There was a radio program yesterday with a chap on pointing out that it’s really the middle class twits (in the UK) that keep the drug dealers in business by thinking it’s OK to buy drugs despite the very real human cost required to make those drugs available. The other guy they had on to argue that pot should be legalised could only try to suggest he was taking a step backwards by requiring the police to arrest and prosecute drug users – he didn’t have a single sensible or convincing reason why drying up the flow of money from fool to dealer wouldn’t put the dealer out of business.

    My neighbours smoke pot, though less these days than they used to. I wish that soft drug users could be made into pariahs the way smokers have been – that would be far more likely to reduse use, but of course we mustn’t make people ashamed for what they do, except when it’s socially acceptable to do so.


  5. Toni

    Apparently I can’t spell. :p

    I jusy dropped by a moment ago – I’m not stalking you until you reply, honest.

  6. Marc

    I’d forgotten that my post didn’t have anything to do with marijuana use… oh well. 🙂

    I meant to mention in my earlier reply that I have wondered about the fact that while North America becomes more “liberal” when it comes to soft drugs, I think I’ve heard reports that places like the Netherlands are actually pulling back from their earlier move in this direction. If this is true, I wonder if our legislators are paying any attention to what such European countries have already learned about these things?

  7. Toni

    I thought I’d said a lot more about your post than about drug use, but hey, it is (was) topical.

    I suspect North America is much more inclined to remember tales of people going to Amsterdam and being stoned all the time while enjoying themselves, than they are to consider the human cost in the background, and that earlier liberal decisions need to be unpicked. Some would say that the new narcotics are less harmful than the traditional ones, but I’d say that we still haven’t learned to cope with those after several millenia, without adding new ones to the mix. But drug use in Europe IS carefully controlled where it’s permitted, with use of marijuana only in specific locations (like the coffee shops of Amsterdam) where it is permitted at all, and certainly not legally sanctioned for general use.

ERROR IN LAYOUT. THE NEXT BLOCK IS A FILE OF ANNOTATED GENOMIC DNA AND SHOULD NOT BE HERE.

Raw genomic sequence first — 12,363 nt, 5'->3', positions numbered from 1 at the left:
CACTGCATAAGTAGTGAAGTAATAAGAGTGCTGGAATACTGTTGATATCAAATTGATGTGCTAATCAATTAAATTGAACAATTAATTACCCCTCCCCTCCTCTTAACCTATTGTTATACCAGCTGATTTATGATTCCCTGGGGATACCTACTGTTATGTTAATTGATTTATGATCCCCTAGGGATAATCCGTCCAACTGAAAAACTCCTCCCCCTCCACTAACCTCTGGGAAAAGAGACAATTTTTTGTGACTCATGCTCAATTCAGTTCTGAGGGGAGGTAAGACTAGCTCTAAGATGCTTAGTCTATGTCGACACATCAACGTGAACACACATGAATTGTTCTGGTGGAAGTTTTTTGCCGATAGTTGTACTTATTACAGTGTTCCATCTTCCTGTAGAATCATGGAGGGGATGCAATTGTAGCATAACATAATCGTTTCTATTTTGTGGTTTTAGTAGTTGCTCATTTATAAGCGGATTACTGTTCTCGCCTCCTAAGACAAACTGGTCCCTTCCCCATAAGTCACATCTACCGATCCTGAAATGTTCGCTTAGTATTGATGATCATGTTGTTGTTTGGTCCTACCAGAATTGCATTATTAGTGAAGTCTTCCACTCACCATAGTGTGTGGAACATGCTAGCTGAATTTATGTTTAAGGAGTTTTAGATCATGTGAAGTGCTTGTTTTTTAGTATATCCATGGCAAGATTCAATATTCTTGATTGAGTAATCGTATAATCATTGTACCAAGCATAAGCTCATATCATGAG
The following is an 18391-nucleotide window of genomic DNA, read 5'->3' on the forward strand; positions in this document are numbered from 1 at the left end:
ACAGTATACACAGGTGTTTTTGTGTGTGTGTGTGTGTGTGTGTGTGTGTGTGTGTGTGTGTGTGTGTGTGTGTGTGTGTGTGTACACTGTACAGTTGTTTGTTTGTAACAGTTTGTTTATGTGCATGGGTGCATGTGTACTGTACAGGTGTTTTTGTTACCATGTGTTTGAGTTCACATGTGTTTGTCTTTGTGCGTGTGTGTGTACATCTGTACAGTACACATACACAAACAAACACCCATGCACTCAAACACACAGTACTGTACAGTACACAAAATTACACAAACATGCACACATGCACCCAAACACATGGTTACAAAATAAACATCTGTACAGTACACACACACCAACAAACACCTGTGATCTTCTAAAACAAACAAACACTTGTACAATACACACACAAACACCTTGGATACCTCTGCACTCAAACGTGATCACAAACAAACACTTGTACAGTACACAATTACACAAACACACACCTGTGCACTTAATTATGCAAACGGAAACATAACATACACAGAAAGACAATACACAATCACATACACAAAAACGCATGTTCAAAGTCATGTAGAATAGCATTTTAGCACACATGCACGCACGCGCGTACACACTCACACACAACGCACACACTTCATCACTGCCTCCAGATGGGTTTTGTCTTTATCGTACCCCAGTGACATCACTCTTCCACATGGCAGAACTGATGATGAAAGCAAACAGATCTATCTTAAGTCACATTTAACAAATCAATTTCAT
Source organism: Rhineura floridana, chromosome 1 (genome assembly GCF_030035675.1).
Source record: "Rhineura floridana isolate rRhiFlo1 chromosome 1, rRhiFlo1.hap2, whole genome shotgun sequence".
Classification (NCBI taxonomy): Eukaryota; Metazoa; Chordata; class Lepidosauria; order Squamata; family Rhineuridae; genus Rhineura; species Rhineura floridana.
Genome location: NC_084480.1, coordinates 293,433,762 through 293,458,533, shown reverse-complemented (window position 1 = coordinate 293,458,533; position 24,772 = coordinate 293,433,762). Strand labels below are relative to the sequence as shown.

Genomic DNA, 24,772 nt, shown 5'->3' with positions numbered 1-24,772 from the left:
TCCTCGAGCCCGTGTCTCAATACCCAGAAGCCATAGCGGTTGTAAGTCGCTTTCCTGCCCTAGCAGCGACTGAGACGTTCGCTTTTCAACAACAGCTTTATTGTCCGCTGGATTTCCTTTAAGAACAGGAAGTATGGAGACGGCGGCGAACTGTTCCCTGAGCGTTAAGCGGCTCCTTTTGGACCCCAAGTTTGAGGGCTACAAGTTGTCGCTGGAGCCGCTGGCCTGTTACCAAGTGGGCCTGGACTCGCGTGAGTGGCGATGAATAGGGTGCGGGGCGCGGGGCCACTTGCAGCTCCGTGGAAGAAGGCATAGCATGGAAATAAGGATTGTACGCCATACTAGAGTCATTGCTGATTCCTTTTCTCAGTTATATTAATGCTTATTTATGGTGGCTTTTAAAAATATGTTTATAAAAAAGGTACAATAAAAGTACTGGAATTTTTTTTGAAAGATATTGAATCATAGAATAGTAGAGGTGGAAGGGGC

8. Marc

    You did say a lot more about my post than the marijuana thing. I just meant, I couldn’t remember what my post was about and had to remind myself. My comment wasn’t about your comment. Sorry for the miscommunication.

  9. Toni

    I just came across the following:

    In Canada, the government, in its eternal wisdom, recently passed two laws.

    They are:

    1. Legalised gay marriage

    2. Legalised marijuana

    Legalising gay marriage and marijuana at the same time now makes perfect Biblical sense.

    Leviticus 20:13 says: “If a man lies with another man they should be stoned.”

    Apparently we just hadn’t interpreted it correctly before!

  10. Toni

    BTW your paper about the pericope adultera was an interesting read. From what I know about writings in the times around the new testament, the loose treatment of ‘facts’ that we see presented on Facebook is nothing new.